98 THE SUSSEX COAST
O what a multitude they seemed, these flowers of London town,
Seated in companies they were, with radiance all their own :
The hum of multitudes was there, but multitudes of lambs,
Thousands of little boys and girls raising their innocent hands.
Now like a mighty wind they raise to heaven the voice
of song, Or like harmonious thunderings the seats of heaven
among: Beneath them sit the aged men, wise guardians of the
*oor, Then cherish pity, lest you drive an angel from the
The well-known pieces on The Tyger and The Lamb are particularly characteristic of Blake's general style, and extracts may be quoted—
"Tyger! Tyger! burning bright In the forests of the night, What immortal hand or eye Could frame thy fearful symmetry."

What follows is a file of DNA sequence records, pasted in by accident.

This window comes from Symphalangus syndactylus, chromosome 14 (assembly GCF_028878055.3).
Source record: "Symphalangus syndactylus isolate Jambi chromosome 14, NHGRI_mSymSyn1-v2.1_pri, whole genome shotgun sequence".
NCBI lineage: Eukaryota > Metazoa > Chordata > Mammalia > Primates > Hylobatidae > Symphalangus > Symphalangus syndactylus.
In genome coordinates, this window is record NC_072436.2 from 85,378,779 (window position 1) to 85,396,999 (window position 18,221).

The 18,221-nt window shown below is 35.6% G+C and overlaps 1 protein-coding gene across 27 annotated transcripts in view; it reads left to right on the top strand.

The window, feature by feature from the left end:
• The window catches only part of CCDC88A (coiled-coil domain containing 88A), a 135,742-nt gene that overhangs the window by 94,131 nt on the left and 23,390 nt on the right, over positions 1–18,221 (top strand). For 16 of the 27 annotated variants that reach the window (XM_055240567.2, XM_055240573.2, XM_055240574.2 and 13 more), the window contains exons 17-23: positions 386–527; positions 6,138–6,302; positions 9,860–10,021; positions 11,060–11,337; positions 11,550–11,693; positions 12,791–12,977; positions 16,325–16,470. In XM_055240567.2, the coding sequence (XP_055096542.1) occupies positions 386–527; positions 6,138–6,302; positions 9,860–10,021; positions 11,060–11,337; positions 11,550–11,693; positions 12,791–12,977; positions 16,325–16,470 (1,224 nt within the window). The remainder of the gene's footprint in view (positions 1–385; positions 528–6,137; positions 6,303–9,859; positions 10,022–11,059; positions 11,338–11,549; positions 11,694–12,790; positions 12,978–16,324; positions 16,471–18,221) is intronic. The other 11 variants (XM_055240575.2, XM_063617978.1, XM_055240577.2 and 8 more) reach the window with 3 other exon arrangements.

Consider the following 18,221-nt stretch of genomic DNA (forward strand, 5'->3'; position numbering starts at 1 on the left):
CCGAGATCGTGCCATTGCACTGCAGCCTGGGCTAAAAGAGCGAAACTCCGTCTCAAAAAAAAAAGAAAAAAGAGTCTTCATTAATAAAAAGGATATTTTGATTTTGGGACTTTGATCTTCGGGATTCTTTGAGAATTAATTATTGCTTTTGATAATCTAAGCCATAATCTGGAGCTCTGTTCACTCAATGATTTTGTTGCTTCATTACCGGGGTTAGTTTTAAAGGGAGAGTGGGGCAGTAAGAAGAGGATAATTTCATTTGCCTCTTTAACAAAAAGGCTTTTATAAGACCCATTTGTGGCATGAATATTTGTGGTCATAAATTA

"Little Lamb, who made thee? Dost thou know who made thee ? Gave thee life, and bid thee feed, By the stream and o'er the mead; Gave thee clothing, woolly, bright; Gave thee such a tender voice, Making all the vales rejoice? Little Lamb, who made thee? Dost thou know who made thee ? "
There can be little doubt that Blake's peculiar method of publication—the whole book, printing, engraving, binding, being produced by himself and